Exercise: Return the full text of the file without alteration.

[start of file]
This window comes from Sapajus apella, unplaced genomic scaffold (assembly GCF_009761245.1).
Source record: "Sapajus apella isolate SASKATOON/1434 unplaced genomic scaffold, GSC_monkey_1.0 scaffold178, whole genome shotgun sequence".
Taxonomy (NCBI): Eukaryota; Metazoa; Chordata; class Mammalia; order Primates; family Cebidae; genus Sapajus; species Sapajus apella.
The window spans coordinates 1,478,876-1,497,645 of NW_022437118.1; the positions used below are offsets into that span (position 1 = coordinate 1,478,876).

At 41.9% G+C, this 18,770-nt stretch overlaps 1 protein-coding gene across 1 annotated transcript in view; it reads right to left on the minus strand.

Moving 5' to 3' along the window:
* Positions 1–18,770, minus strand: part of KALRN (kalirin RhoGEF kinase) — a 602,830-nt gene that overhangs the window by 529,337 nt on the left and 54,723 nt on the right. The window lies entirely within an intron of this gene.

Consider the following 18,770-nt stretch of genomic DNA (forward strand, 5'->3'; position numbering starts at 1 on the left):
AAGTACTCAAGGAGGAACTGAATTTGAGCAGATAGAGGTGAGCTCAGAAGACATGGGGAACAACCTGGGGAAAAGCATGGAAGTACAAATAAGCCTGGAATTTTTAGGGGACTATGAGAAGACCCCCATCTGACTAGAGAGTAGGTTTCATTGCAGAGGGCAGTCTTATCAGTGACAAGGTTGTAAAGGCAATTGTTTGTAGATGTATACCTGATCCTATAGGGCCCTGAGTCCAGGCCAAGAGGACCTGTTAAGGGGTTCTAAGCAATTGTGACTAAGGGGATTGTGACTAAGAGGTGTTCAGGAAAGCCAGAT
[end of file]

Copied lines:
This window comes from Sapajus apella, unplaced genomic scaffold (assembly GCF_009761245.1).
Source record: "Sapajus apella isolate SASKATOON/1434 unplaced genomic scaffold, GSC_monkey_1.0 scaffold178, whole genome shotgun sequence".
Taxonomy (NCBI): Eukaryota; Metazoa; Chordata; class Mammalia; order Primates; family Cebidae; genus Sapajus; species Sapajus apella.
The window spans coordinates 1,478,876-1,497,645 of NW_022437118.1; the positions used below are offsets into that span (position 1 = coordinate 1,478,876).

At 41.9% G+C, this 18,770-nt stretch overlaps 1 protein-coding gene across 1 annotated transcript in view; it reads right to left on the minus strand.

Moving 5' to 3' along the window:
* Positions 1–18,770, minus strand: part of KALRN (kalirin RhoGEF kinase) — a 602,830-nt gene that overhangs the window by 529,337 nt on the left and 54,723 nt on the right. The window lies entirely within an intron of this gene.

Consider the following 18,770-nt stretch of genomic DNA (forward strand, 5'->3'; position numbering starts at 1 on the left):
AAGTACTCAAGGAGGAACTGAATTTGAGCAGATAGAGGTGAGCTCAGAAGACATGGGGAACAACCTGGGGAAAAGCATGGAAGTACAAATAAGCCTGGAATTTTTAGGGGACTATGAGAAGACCCCCATCTGACTAGAGAGTAGGTTTCATTGCAGAGGGCAGTCTTATCAGTGACAAGGTTGTAAAGGCAATTGTTTGTAGATGTATACCTGATCCTATAGGGCCCTGAGTCCAGGCCAAGAGGACCTGTTAAGGGGTTCTAAGCAATTGTGACTAAGGGGATTGTGACTAAGAGGTGTTCAGGAAAGCCAGAT